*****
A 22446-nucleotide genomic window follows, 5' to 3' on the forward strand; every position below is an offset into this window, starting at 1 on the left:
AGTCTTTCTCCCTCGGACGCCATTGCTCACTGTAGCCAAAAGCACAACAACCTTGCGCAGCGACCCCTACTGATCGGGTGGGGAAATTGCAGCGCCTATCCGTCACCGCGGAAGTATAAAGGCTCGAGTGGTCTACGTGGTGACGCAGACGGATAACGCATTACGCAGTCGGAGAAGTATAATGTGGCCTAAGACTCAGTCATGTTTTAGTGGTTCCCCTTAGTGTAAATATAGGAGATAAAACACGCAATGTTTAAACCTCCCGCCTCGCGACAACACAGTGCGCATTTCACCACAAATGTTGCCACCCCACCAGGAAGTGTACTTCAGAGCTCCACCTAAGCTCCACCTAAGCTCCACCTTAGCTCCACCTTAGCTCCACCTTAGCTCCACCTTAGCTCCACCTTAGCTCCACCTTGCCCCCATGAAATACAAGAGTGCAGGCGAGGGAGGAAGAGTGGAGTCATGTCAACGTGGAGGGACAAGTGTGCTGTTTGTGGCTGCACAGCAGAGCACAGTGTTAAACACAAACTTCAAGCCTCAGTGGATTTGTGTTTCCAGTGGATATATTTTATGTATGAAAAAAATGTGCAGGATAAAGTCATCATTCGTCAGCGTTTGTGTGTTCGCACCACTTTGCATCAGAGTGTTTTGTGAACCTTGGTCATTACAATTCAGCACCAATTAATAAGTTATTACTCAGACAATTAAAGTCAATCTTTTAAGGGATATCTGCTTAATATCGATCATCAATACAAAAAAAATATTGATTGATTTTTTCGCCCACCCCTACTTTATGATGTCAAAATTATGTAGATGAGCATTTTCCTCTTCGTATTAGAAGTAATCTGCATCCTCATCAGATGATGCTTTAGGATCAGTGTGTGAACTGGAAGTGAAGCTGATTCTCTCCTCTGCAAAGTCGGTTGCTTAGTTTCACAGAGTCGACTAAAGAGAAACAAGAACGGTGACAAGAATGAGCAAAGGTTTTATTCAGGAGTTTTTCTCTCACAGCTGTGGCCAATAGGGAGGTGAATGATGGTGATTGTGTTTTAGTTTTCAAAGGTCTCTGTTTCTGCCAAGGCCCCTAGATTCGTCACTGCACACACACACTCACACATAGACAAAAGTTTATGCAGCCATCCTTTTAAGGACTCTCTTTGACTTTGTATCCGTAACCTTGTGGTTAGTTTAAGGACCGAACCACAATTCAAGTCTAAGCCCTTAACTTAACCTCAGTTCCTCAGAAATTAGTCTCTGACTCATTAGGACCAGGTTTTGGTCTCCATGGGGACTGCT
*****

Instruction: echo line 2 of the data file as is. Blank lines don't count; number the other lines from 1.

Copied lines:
AGTCTTTCTCCCTCGGACGCCATTGCTCACTGTAGCCAAAAGCACAACAACCTTGCGCAGCGACCCCTACTGATCGGGTGGGGAAATTGCAGCGCCTATCCGTCACCGCGGAAGTATAAAGGCTCGAGTGGTCTACGTGGTGACGCAGACGGATAACGCATTACGCAGTCGGAGAAGTATAATGTGGCCTAAGACTCAGTCATGTTTTAGTGGTTCCCCTTAGTGTAAATATAGGAGATAAAACACGCAATGTTTAAACCTCCCGCCTCGCGACAACACAGTGCGCATTTCACCACAAATGTTGCCACCCCACCAGGAAGTGTACTTCAGAGCTCCACCTAAGCTCCACCTAAGCTCCACCTTAGCTCCACCTTAGCTCCACCTTAGCTCCACCTTAGCTCCACCTTAGCTCCACCTTGCCCCCATGAAATACAAGAGTGCAGGCGAGGGAGGAAGAGTGGAGTCATGTCAACGTGGAGGGACAAGTGTGCTGTTTGTGGCTGCACAGCAGAGCACAGTGTTAAACACAAACTTCAAGCCTCAGTGGATTTGTGTTTCCAGTGGATATATTTTATGTATGAAAAAAATGTGCAGGATAAAGTCATCATTCGTCAGCGTTTGTGTGTTCGCACCACTTTGCATCAGAGTGTTTTGTGAACCTTGGTCATTACAATTCAGCACCAATTAATAAGTTATTACTCAGACAATTAAAGTCAATCTTTTAAGGGATATCTGCTTAATATCGATCATCAATACAAAAAAAATATTGATTGATTTTTTCGCCCACCCCTACTTTATGATGTCAAAATTATGTAGATGAGCATTTTCCTCTTCGTATTAGAAGTAATCTGCATCCTCATCAGATGATGCTTTAGGATCAGTGTGTGAACTGGAAGTGAAGCTGATTCTCTCCTCTGCAAAGTCGGTTGCTTAGTTTCACAGAGTCGACTAAAGAGAAACAAGAACGGTGACAAGAATGAGCAAAGGTTTTATTCAGGAGTTTTTCTCTCACAGCTGTGGCCAATAGGGAGGTGAATGATGGTGATTGTGTTTTAGTTTTCAAAGGTCTCTGTTTCTGCCAAGGCCCCTAGATTCGTCACTGCACACACACACTCACACATAGACAAAAGTTTATGCAGCCATCCTTTTAAGGACTCTCTTTGACTTTGTATCCGTAACCTTGTGGTTAGTTTAAGGACCGAACCACAATTCAAGTCTAAGCCCTTAACTTAACCTCAGTTCCTCAGAAATTAGTCTCTGACTCATTAGGACCAGGTTTTGGTCTCCATGGGGACTGCT